What Is the Main Idea?

Antibiotics are frequently prescribed to children experiencing acute worsening of their asthma, but are they always needed? Published in the International Archives of Allergy and Immunology, the research article “Antibiotic Treatments Prolong the Wheezing Period in Acute Exacerbation of Childhood Bronchial Asthma” focuses on this question and shows that antibiotics might even make it harder to recover from an asthma attack.

What Else Can You Learn?

The post describes the symptoms of asthma, why attacks occur, and gives some advice on what to do if you’re having an asthma attack.

What Is Bronchial Asthma?

Bronchial asthma is commonly known as asthma. It is an incurable condition that affects the airways (i.e., the trachea, bronchi, and bronchioles). During an episode of asthma, referred to as an asthma attack, the airways swell, narrow, and may produce extra mucus.

Symptoms of an asthma attack include trouble breathing, a tightness across the chest, a cough, and wheezing. The attack can be mild, moderate, or severe, with the differentiation based on the person’s ability to speak, lie down, or sit, and the presence of retractions (where the ribs pull in during a breath). A diagnostic device called a peak flow meter can be used to precisely differentiate the three states. While asthma doesn’t directly cause fevers, there is an association between bronchial asthma and bronchitis that can lead to a fever co-occurring with prolonged or frequent asthma attacks.

Wheezing is a required symptom for a diagnosis of asthma. Described as a high-pitched whistling or purring noise that is particularly noticeable on exhale, wheezing must occur during multiple instances of difficulty breathing.

Asthma can flare up due to allergens in the air (e.g., pollen, dust mite droppings, dander from animals), allergens in the body (e.g., an insect sting, medication, food proteins), irritants in the air (e.g., chemical fumes, sawdust, cigarette smoke), environmental changes (e.g., moving into colder air), or physical exertion.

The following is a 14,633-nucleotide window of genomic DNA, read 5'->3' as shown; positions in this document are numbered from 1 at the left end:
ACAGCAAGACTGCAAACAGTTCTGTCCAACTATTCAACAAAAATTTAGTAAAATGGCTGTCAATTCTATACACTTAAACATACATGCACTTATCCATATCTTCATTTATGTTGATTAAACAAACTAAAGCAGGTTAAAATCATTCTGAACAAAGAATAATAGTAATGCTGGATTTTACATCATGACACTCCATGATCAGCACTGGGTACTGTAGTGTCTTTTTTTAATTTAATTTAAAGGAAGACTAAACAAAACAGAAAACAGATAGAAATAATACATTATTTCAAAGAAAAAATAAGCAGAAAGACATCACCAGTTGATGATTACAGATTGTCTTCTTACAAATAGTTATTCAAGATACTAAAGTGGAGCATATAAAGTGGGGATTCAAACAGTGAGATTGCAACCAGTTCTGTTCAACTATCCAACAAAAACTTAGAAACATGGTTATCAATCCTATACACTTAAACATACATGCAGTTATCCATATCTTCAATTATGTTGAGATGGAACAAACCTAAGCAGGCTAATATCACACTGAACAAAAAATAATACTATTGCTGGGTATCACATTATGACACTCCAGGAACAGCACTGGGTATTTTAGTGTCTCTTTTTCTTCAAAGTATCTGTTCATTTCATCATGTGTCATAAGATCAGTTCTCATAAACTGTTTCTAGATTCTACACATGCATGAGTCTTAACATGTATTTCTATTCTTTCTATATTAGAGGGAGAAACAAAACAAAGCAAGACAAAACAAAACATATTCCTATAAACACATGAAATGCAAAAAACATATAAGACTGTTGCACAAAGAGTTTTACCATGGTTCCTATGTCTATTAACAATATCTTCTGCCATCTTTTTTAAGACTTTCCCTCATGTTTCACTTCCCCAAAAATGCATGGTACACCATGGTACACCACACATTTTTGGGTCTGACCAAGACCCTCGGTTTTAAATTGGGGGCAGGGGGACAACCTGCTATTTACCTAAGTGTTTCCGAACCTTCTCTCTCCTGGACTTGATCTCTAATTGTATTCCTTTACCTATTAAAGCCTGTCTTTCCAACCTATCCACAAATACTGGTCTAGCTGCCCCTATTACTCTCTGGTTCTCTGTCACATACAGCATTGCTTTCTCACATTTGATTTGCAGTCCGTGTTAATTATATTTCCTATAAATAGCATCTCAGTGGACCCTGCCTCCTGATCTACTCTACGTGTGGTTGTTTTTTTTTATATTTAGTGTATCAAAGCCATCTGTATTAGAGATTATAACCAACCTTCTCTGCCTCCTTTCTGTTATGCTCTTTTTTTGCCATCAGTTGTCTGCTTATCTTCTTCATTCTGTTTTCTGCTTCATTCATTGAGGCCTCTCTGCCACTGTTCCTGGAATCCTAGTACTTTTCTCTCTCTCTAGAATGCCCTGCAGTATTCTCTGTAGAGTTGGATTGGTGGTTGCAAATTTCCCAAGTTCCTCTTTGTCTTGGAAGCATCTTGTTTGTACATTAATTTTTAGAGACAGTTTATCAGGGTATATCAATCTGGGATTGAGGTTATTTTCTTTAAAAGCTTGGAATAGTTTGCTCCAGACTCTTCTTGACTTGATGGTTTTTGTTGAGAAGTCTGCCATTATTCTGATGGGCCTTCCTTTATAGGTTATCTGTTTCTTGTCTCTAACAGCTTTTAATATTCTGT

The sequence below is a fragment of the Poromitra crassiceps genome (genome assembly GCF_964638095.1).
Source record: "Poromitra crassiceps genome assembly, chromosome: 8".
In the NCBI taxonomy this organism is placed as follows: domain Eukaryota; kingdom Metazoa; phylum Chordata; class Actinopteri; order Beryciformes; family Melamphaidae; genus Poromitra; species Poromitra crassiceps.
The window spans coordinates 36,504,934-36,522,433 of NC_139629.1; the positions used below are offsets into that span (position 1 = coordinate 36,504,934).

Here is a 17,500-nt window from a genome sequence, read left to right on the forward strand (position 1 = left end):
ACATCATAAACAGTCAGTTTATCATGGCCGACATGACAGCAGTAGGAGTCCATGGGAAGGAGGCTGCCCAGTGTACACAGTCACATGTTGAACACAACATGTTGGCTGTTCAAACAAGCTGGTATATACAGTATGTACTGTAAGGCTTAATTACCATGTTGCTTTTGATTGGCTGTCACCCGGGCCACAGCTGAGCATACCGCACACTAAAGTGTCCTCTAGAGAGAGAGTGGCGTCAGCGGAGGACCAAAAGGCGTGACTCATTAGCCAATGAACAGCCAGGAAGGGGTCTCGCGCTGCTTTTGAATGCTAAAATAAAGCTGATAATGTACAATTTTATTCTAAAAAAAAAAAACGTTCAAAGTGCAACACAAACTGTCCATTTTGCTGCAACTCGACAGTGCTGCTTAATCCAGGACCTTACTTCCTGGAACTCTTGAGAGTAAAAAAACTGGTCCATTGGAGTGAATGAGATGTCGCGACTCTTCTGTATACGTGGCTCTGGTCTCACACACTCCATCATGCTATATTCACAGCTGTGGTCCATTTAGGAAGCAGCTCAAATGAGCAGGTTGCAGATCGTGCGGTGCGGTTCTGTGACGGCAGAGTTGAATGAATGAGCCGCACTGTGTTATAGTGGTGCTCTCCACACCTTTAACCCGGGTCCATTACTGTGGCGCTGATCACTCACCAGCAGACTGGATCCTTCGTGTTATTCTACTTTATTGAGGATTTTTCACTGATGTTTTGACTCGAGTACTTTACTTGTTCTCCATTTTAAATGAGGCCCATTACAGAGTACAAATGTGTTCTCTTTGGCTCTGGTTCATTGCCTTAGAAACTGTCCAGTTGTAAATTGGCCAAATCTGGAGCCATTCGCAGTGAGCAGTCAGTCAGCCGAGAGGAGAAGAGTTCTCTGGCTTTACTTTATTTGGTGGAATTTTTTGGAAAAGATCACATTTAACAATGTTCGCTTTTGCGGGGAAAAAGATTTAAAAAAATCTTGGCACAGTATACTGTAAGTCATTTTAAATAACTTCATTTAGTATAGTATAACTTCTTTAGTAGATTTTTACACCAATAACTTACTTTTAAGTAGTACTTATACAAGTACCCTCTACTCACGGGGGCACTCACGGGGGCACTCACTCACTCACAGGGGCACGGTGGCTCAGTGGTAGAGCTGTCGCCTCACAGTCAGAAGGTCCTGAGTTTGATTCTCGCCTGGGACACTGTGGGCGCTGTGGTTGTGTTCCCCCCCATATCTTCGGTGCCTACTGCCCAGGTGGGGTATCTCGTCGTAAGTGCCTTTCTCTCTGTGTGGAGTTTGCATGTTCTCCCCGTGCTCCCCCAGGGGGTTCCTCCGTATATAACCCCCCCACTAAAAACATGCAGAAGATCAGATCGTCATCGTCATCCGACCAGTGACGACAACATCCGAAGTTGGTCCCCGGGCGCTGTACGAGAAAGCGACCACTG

What Should You Do If You Have an Asthma Attack?

If you have already had a diagnosis of asthma, you probably have an action plan from your physician. You may have an inhaler or other medication. That is certainly enough for a mild asthma attack and may be enough for a moderate attack. Because severe asthma attacks can be life-threatening, there are circumstances when calling an ambulance or seeking emergency care is vital.

For example, if an asthma attack comes on after exposure to allergens, the patient is struggling for every breath, the patient passes out or their lips turn blue, there is a co-occurring fever around 40 °C (104 °F), emergency care is absolutely essential. Attacks lasting longer than 24 hours, milder fevers lasting multiple days, and disruptions to sleep are also given as reasons to seek advice from healthcare professionals.

Antibiotics and Asthma

Managing asthma in children is naturally challenging, particularly when one considers the emotional distress that both child and parent or guardian experience during an asthma attack. This can prompt the desire to go further with attempts to treat the condition than are advisable or necessary.

The research article “Antibiotic Treatments Prolong the Wheezing Period in Acute Exacerbation of Childhood Bronchial Asthma” focuses on an effort to help that may actually do more harm. Medical guidelines in many countries state that antibiotics should not be routinely prescribed to children with worsening asthma symptoms. Nevertheless, children with acute exacerbation of asthma are prescribed antibiotics more frequently, even when they don’t have any signs of a bacterial infection.

The only reason to prescribe antibiotics to someone with asthmatic wheezing is if they have a bacterial infection in their respiratory system or are at a very high risk of developing one (for example, if a family member already has one). Prescribing an antibiotic when there is no presence or risk of bacterial infection is entirely unnecessary.

In the study described in “Antibiotic Treatments Prolong the Wheezing Period in Acute Exacerbation of Childhood Bronchial Asthma”, the researchers examined pharyngeal samples and took clinical information from over 100 children with acute exacerbation of asthma. The period of time when wheezing occurred was of particular interest. They found that over half the children had been given antibiotics and that the period of wheezing was longer in those patients than in the ones who didn’t receive antibiotics. Even in those patients with a bacterial infection (Streptococcus pneumoniae, which can cause pneumonia), the period of wheezing was longer when antibiotics were prescribed.

What Does This Mean for Me?

If you or your child has asthma and a physician suggests an antibiotic during a period when your asthma is worse, ask if it’s absolutely necessary. Although this study needs to be repeated with a larger cohort of patients, it is still a significant indication that antibiotics might hinder the calming of the asthma symptoms. Check if the antibiotic is needed, discuss the pros and cons, share the link to the article with your physician. It’s still possible that the antibiotic is needed: Unchecked pneumonia is dangerous! But this information may be helpful in making a decision that leads to the asthma coming under control sooner.

Note: This post is based on an article that is not open-access; i.e., only the abstract is freely available.

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